So why the Shat Birder?

I got a bit of stick for calling my blog The Shat Birder and contrary to the jibes it is not a description! Shat is actually (believe it or not) the local name for the village in which I have lived all my life, Skelmanthorpe.
Skelmanthorpe is on the outskirts of Huddersfield and in the 1870’s during the construction of the railway line (which is now Kirklees Light Railway), local unskilled labourers were drafted in to chip away at the rock that would later carve out Shelley Tunnel. These local lads were nicknamed stone “Shatterers” by the Irish navvies who had been employed to lay the line. The taunting from these “foreigners” actually ended in a 200 man mass brawl, which saw one of the Irish workers getting part of his ear bitten off! It was this incident that coined the phrase “Shat lug oyl biter” which when translated from broad Yorkshire is basically “Skelmanthorpe Ear Hole Nibbler”. Since then though, nearly 140 years on, Skelmanthorpe is still known as Shat! And all its inhabitants by the abbreviated “Shatters”!

Monday, 8 February 2010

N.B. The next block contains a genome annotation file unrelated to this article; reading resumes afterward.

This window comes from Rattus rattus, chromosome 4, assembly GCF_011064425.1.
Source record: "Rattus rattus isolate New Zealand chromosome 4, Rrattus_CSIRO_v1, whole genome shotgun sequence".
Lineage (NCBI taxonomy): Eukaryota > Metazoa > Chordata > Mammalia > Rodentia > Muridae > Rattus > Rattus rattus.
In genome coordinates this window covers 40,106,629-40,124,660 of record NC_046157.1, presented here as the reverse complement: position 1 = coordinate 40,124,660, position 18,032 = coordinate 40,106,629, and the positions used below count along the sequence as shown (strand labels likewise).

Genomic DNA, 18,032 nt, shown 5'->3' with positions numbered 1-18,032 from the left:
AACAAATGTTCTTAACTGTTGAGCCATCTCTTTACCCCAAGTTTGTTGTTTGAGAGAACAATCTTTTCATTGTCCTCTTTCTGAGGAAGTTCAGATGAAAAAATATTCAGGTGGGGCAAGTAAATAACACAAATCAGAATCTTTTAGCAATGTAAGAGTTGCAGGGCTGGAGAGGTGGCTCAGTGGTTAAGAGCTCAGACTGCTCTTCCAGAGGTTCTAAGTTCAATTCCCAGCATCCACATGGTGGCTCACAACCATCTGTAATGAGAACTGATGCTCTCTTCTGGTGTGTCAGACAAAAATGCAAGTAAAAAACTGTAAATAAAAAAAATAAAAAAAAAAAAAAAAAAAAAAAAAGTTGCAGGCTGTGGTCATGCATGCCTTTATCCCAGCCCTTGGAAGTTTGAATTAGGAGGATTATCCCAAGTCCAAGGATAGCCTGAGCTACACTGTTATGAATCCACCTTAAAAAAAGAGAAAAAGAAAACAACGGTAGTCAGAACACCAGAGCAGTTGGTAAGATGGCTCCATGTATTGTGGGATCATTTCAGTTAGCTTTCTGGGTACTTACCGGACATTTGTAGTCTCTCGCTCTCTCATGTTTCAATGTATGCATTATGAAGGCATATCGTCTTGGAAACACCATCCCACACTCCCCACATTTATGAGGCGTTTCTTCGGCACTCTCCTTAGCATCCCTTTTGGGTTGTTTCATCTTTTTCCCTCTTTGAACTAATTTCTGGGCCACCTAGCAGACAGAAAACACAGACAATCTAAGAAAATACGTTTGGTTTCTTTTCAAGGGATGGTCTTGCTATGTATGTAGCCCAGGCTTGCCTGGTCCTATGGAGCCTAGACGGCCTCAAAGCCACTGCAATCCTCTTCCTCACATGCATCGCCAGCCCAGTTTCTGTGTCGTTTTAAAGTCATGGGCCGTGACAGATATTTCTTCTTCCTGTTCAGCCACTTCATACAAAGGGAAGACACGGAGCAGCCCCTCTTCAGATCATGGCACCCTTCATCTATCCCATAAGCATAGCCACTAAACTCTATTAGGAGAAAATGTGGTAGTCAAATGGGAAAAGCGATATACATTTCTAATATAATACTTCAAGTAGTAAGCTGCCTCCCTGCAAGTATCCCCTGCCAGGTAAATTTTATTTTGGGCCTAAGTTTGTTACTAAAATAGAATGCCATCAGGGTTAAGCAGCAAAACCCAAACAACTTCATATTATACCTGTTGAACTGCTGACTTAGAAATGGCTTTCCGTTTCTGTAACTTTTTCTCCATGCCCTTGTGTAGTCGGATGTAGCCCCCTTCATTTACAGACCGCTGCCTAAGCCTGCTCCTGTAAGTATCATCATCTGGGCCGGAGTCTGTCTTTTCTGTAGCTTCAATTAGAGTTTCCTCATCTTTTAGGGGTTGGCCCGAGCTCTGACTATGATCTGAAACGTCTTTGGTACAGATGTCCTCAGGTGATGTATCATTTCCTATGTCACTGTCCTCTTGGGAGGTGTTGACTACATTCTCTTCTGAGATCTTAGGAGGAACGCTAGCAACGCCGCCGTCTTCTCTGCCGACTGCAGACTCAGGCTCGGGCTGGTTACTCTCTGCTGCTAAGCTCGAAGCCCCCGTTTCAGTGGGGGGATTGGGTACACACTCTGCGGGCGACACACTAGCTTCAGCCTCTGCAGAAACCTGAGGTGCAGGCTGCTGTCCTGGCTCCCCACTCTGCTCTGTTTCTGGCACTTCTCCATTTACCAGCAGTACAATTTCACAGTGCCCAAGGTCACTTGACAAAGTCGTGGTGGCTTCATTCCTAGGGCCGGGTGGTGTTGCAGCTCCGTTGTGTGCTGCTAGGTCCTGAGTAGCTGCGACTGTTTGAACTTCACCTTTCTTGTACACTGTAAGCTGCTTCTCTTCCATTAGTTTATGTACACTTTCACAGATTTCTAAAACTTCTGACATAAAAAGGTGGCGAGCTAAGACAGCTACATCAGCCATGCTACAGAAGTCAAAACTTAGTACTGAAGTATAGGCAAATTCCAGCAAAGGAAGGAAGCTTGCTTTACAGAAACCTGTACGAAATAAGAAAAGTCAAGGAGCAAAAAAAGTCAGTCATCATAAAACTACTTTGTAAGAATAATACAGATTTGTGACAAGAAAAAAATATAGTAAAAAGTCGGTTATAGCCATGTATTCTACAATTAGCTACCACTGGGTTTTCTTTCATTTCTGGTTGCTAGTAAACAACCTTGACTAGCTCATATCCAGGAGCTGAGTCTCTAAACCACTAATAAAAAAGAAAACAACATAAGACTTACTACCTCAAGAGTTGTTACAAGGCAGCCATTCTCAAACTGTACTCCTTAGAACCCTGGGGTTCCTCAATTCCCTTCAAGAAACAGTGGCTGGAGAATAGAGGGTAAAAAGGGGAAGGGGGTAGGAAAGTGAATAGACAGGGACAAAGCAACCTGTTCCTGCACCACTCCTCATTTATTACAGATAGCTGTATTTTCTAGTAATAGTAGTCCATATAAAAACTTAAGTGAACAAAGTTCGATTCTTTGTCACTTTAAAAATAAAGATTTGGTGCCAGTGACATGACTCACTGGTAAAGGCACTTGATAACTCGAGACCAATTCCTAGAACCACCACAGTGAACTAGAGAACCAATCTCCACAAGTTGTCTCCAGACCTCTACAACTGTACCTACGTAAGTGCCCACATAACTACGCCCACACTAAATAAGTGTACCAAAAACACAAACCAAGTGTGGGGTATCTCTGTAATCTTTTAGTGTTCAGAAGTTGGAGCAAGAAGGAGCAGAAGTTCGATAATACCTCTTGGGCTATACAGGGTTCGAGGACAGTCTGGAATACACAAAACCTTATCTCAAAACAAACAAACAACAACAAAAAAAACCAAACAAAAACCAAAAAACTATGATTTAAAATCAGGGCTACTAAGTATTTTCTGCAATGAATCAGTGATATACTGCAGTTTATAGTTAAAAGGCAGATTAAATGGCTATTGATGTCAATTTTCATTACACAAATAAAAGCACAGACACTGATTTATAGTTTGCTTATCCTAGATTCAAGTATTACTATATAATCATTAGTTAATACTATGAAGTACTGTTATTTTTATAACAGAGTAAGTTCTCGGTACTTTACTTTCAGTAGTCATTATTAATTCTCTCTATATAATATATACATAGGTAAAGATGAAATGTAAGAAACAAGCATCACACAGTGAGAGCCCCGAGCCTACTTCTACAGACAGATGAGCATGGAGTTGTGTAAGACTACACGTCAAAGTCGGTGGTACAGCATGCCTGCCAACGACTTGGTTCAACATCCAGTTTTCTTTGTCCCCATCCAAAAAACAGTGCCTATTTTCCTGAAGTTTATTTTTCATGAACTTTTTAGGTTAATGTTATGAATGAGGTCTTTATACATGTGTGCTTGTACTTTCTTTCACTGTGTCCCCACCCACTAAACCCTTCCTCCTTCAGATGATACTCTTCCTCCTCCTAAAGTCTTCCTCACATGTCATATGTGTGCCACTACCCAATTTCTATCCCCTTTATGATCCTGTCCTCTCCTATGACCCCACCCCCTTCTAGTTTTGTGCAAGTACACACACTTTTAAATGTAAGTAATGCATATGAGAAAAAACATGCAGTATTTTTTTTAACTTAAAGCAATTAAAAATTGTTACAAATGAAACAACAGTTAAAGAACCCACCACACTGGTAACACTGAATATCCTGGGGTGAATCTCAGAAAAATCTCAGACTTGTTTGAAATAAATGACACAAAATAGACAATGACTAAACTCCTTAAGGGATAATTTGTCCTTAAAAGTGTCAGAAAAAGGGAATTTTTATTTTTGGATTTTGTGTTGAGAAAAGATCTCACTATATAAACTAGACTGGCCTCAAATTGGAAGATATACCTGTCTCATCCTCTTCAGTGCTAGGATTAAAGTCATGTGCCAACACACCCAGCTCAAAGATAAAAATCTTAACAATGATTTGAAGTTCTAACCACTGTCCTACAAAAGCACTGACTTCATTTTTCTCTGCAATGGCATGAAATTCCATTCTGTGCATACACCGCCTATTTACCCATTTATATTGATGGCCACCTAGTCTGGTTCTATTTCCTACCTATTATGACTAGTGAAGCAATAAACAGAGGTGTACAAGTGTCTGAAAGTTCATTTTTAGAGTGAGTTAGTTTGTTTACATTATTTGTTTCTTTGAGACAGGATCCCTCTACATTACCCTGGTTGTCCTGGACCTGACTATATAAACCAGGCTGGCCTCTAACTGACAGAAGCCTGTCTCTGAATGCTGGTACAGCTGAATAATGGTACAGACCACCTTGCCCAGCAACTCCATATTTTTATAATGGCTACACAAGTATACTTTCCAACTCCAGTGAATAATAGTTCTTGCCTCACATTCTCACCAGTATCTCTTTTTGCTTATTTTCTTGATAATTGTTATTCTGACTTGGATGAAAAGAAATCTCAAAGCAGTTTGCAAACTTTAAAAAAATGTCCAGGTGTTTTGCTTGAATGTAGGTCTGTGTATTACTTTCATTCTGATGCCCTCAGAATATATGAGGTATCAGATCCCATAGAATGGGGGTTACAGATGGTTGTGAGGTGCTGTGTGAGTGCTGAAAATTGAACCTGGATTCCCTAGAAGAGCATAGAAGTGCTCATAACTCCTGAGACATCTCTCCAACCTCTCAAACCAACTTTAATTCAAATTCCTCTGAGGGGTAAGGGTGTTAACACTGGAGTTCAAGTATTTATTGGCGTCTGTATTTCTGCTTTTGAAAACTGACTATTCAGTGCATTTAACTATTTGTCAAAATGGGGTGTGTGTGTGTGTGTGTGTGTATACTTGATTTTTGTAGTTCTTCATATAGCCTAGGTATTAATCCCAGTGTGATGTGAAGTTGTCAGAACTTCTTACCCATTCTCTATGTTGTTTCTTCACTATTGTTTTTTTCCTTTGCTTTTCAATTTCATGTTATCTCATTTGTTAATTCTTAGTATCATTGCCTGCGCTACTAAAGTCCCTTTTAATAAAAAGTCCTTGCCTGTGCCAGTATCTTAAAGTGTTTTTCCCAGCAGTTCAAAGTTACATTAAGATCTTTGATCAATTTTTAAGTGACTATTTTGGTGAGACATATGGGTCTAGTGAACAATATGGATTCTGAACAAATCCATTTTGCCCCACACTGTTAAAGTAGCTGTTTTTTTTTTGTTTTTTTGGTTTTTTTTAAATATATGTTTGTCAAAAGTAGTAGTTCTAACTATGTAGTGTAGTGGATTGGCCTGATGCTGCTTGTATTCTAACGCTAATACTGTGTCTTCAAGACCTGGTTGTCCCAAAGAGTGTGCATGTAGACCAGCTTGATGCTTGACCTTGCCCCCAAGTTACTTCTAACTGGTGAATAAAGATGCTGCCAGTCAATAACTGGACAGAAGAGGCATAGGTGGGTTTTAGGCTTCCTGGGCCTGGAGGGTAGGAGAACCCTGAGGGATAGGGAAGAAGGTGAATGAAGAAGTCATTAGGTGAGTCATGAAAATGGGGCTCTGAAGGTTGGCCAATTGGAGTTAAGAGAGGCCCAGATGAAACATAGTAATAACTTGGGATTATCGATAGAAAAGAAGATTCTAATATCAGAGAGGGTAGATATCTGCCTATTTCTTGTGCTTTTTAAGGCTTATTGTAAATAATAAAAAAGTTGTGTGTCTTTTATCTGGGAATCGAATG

Saturday unfortunately wasn’t a day for bird watching, not around here anyway. The fog was too thick to make out anything beyond twenty meters. I put the miles in with a good walk around Langsett Reservoir. In some places you couldn’t even make out where the water line ended and the fog began. Needless to say my sightings for the day were somewhat limited. The only birds of note were Treecreeper, Great Spotted Woodpecker and good numbers still of Red Grouse on the moor. An encouraging sign was a fresh Peregrine kill, which could have only been hours old at the most, the victim being an unfortunate pigeon. It had been plucked and stripped yards from the moorland path. The pigeon wouldn’t have had a chance of evading a Peregrine in these conditions; it would have been hit a split second after it burst from the fog.

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